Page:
Energy-Boosting Diet Makeover

Fatigued? Your diet could be keeping you down. Here's how to get back your energy.
Could your eating habits be blamed for your lagging energy level? The good news: Diet-related fatigue is one of the most easily corrected health problems. Check out these diet offenders and learn how you can put the vitality back in your life.

Energy zapper #1:

You're dehydrated

Dehydration reduces blood flow to your organs, leaving you sluggish. But it's not always easy to tell when you're not drinking enough: "Our thirst mechanisms aren't usually a good indicator of when we need water. When you become thirsty, chances are you are already mildly dehydrated," explains Dr. Susan Kleiner, an affiliate professor of the Nutritional Sciences Program at the University of Washington in Seattle and author of Power Eating.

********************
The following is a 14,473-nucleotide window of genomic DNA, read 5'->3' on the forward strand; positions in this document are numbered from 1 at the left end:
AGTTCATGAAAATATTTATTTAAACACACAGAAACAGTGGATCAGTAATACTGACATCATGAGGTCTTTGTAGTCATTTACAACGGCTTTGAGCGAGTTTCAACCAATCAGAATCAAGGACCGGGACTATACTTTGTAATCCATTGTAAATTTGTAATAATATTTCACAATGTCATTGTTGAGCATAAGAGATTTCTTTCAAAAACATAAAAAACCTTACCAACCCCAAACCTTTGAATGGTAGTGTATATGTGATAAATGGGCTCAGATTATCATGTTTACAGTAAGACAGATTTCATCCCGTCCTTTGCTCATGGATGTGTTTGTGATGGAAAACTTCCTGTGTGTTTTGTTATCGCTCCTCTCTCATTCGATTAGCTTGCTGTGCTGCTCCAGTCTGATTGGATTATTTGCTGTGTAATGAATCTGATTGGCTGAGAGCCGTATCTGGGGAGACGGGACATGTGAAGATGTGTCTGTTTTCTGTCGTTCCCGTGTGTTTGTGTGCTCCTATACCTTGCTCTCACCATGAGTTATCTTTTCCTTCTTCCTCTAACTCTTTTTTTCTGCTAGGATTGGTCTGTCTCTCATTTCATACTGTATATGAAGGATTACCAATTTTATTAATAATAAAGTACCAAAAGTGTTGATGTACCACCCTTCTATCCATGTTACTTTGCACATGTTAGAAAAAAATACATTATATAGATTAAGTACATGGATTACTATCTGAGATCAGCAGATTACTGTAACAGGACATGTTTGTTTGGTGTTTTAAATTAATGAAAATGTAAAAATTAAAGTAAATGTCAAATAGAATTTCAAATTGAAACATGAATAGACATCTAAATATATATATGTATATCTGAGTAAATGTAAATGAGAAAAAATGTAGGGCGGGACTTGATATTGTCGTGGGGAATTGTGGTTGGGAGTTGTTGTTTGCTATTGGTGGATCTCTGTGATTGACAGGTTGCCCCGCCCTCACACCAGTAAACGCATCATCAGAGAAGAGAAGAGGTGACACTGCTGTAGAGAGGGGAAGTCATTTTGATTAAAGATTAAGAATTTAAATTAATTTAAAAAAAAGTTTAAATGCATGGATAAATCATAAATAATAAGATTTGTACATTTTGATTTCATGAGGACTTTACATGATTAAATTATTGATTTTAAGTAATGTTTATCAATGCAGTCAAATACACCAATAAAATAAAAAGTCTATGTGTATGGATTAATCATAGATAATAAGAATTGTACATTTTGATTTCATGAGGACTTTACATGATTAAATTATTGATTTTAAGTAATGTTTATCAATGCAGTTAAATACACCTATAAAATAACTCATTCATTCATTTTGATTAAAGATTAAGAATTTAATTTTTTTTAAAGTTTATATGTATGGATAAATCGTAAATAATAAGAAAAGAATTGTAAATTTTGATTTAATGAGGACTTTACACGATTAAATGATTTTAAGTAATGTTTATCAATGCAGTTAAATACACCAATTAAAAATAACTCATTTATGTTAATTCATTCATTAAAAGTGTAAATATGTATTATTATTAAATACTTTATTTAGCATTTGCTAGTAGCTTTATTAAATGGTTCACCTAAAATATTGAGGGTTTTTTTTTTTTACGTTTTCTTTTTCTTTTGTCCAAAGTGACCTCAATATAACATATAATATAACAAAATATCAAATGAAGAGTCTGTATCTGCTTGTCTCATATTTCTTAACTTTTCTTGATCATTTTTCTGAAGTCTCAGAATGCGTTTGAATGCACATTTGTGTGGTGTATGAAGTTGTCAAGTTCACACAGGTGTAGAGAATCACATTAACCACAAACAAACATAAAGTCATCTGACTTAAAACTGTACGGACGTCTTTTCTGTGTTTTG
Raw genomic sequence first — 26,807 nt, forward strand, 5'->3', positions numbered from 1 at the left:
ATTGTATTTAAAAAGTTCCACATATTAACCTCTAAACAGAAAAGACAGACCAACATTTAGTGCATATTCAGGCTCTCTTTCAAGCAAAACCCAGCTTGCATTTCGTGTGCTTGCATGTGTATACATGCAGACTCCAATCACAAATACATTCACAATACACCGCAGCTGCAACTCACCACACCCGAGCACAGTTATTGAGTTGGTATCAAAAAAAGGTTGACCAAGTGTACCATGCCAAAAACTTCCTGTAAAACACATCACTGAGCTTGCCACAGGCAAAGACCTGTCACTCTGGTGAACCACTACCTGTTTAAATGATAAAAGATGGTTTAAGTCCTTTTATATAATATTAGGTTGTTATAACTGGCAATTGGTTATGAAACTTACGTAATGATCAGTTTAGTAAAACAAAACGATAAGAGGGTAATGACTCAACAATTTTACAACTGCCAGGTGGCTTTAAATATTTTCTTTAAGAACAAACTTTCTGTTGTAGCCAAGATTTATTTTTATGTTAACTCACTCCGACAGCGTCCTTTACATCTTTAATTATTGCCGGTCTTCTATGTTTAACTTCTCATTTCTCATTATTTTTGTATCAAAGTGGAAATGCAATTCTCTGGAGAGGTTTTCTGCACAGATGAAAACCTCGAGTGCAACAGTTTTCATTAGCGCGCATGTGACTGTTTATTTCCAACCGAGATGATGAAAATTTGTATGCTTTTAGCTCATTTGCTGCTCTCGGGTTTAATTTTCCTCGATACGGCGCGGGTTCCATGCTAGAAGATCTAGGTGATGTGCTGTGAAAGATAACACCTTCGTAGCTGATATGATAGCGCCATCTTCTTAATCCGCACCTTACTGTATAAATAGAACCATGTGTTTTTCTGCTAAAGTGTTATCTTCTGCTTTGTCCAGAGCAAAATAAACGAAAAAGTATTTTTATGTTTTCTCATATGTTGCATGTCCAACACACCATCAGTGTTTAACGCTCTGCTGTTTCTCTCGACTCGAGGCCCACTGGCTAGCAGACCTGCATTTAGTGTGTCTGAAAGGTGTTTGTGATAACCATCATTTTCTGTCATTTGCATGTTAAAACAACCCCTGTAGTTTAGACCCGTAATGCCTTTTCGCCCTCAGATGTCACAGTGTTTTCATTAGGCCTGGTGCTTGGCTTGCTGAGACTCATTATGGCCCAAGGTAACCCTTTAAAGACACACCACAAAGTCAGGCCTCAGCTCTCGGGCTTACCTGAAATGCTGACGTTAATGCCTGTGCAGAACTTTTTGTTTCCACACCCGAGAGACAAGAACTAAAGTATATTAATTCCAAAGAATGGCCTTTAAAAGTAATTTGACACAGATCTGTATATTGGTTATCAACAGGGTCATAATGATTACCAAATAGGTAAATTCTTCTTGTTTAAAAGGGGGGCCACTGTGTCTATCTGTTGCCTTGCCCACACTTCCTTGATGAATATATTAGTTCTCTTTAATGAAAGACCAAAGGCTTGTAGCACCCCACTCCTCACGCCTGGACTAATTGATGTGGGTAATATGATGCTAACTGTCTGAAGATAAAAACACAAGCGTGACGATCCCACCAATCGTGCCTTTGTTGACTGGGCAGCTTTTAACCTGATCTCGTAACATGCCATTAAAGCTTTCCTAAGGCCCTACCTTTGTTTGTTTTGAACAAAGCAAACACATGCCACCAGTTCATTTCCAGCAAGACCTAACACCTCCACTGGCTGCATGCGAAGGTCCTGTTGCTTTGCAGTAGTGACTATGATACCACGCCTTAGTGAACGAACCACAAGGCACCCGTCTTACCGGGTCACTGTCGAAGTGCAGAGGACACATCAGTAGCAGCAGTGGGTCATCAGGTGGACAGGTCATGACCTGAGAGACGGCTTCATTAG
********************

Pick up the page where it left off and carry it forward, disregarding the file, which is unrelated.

Diet Rx: If you only drink water when you are thirsty, you probably aren't drinking enough. As a general rule, aim to drink at least eight 8-ounce glasses of liquids such as water every day. A good way to check if you're getting enough fluids: If your pee is clear or pale yellow, your body is sufficiently hydrated.

Energy zapper #2:

You're eating too little carbs

It's OK to crave carbs! The right balance of carbohydrates, protein and fat eaten at regular intervals will help keep energy levels high. But the trick is to limit sugars and refined carbs like white bread, cookies and pasta, which can cause your blood sugar to spike, then crash, leaving you exhausted.

Diet Rx: At least 50 percent of your diet should come from carbohydrates, but opt for complex, slow-burning carbs like oatmeal, whole-grain bread, beans, lentils, fruits and veggies over the processed ones to control your blood sugar and keep a steady flow of energy.

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